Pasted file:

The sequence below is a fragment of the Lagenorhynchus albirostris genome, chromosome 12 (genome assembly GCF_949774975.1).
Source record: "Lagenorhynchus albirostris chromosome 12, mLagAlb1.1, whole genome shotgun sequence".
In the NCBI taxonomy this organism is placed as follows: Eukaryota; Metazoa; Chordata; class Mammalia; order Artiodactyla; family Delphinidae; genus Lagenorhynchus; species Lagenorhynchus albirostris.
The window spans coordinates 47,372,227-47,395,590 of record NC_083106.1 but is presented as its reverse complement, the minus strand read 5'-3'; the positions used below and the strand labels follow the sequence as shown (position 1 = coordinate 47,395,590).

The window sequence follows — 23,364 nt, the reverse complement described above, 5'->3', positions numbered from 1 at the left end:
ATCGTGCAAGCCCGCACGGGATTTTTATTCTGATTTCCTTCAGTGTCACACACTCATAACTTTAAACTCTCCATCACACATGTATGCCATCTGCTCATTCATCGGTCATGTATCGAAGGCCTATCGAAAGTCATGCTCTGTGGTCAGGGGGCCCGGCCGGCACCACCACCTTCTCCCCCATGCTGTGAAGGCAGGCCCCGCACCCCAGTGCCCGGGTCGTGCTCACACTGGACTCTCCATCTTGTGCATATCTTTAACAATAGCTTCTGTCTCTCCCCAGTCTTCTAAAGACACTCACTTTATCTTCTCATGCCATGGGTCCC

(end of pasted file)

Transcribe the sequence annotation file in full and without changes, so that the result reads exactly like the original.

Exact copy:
The sequence below is a fragment of the Lagenorhynchus albirostris genome, chromosome 12 (genome assembly GCF_949774975.1).
Source record: "Lagenorhynchus albirostris chromosome 12, mLagAlb1.1, whole genome shotgun sequence".
In the NCBI taxonomy this organism is placed as follows: Eukaryota; Metazoa; Chordata; class Mammalia; order Artiodactyla; family Delphinidae; genus Lagenorhynchus; species Lagenorhynchus albirostris.
The window spans coordinates 47,372,227-47,395,590 of record NC_083106.1 but is presented as its reverse complement, the minus strand read 5'-3'; the positions used below and the strand labels follow the sequence as shown (position 1 = coordinate 47,395,590).

The window sequence follows — 23,364 nt, the reverse complement described above, 5'->3', positions numbered from 1 at the left end:
ATCGTGCAAGCCCGCACGGGATTTTTATTCTGATTTCCTTCAGTGTCACACACTCATAACTTTAAACTCTCCATCACACATGTATGCCATCTGCTCATTCATCGGTCATGTATCGAAGGCCTATCGAAAGTCATGCTCTGTGGTCAGGGGGCCCGGCCGGCACCACCACCTTCTCCCCCATGCTGTGAAGGCAGGCCCCGCACCCCAGTGCCCGGGTCGTGCTCACACTGGACTCTCCATCTTGTGCATATCTTTAACAATAGCTTCTGTCTCTCCCCAGTCTTCTAAAGACACTCACTTTATCTTCTCATGCCATGGGTCCC